That’s according to The New York Times, which reports that ‘there has been a considerable turnover in ownership of Take Two’ in the last month.
‘Gone are many long-term shareholders, the newspaper continues, ‘who have given way to a group of investors willing to risk that the buyout will provide quick profit.’
The NYT adds that there has been ‘unusually high trading volume’ in Take Two’s stock Since Electronic Arts first made public its interest in acquiring Take Two for $2 billion last month – with a particualrly aggressive approach.
Since then, Take Two has rejected the deal, calling it "inadequate". But EA went back in with a surprise 'hostile' bid last week - offering invididual investors $26 per share, or a 50 per cent premium on the firm's current share price.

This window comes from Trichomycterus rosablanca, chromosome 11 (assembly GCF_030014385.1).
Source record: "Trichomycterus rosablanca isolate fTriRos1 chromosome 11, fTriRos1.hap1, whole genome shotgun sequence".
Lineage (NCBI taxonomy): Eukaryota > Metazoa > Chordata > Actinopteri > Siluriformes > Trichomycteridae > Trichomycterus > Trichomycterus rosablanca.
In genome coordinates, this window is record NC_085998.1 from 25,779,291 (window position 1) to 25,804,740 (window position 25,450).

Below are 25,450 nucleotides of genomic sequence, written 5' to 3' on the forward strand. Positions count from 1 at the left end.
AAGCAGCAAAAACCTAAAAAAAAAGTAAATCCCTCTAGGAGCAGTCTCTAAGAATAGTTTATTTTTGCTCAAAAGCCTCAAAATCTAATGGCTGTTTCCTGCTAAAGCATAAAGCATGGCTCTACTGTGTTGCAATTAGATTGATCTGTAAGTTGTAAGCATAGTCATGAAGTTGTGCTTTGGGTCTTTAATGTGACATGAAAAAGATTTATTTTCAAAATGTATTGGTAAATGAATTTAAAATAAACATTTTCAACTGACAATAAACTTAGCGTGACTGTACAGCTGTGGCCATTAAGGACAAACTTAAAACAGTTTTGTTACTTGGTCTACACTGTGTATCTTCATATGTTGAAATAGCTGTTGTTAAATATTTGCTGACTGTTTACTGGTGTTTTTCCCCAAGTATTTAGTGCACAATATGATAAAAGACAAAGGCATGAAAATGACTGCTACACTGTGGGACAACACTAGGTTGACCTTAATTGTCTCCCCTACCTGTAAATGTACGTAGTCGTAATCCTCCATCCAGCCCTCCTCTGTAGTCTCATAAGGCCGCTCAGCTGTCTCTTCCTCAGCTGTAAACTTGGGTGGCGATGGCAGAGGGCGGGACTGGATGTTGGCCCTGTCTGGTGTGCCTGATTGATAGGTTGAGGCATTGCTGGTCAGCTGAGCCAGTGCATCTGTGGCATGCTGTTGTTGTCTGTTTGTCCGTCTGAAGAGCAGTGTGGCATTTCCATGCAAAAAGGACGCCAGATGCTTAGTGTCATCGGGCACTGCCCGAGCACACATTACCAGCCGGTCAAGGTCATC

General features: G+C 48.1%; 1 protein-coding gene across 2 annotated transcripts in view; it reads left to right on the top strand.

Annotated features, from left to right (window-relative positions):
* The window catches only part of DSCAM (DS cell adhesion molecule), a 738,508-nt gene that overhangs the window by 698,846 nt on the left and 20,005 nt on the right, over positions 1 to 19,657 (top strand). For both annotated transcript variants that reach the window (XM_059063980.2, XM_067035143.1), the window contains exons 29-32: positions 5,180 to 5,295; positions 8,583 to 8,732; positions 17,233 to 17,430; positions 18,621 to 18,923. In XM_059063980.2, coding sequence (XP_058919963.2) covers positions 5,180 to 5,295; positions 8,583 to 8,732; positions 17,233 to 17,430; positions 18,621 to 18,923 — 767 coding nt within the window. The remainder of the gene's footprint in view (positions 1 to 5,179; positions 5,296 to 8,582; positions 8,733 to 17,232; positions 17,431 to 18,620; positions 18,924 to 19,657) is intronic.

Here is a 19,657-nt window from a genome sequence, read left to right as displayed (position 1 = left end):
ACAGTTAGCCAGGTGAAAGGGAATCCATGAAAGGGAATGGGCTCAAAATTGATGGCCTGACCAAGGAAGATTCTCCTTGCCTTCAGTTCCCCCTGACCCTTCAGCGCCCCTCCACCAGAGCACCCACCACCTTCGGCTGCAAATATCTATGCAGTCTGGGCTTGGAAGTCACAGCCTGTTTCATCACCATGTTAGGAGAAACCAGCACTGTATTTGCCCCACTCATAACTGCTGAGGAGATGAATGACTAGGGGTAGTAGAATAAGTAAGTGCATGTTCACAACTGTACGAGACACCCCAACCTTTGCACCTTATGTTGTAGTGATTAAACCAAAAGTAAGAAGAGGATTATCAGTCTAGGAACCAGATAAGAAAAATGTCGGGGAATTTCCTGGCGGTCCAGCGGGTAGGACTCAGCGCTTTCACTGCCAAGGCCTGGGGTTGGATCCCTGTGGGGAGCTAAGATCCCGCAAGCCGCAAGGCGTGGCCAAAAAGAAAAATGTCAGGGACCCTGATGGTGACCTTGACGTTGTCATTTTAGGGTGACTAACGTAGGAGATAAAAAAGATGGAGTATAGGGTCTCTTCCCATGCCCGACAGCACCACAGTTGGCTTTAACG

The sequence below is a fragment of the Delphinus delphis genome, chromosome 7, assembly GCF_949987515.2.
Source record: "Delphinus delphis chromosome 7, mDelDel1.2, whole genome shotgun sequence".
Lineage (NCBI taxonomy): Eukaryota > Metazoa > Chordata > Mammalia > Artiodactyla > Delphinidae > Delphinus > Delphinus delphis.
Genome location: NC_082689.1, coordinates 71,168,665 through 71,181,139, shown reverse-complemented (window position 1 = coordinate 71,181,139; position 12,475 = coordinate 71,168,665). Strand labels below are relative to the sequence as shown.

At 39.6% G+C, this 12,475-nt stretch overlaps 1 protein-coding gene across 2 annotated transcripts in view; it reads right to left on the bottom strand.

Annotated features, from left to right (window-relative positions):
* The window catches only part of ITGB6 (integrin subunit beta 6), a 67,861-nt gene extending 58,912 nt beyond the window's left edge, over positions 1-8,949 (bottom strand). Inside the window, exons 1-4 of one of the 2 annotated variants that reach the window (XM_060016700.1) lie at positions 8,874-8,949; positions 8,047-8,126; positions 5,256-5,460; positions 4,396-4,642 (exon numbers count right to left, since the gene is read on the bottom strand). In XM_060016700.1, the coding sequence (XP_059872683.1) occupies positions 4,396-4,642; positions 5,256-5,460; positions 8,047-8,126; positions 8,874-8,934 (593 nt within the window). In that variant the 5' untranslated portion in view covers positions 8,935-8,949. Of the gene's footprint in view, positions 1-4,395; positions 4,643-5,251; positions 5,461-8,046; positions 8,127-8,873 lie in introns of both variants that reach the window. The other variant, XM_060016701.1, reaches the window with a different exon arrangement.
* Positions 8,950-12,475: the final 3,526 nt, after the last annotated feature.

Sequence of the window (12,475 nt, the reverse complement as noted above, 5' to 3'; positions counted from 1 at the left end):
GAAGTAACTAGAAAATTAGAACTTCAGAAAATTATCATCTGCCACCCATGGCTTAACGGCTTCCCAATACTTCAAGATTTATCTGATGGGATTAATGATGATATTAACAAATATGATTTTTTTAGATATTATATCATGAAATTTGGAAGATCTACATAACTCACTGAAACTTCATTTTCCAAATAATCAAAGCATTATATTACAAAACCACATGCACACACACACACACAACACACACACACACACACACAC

Investment giant Oppenheimer has sold 8.8 million shares, about half what they owned previously. Fellow money manager Fidelity has sold 8.2 million shares, leaving it with a relatively paltry 2 million shares.
One short-term investor who refused to be identified said that he believed that institutions with small short-term stakes could band together to push Electronic Arts to raise its offer at least a few dollars.
He added that a representative from Electronic Arts has told Wall Street investors that the company is loath to walk away from the deal – giving the him and other traders hope the company could be pressured to raise its price.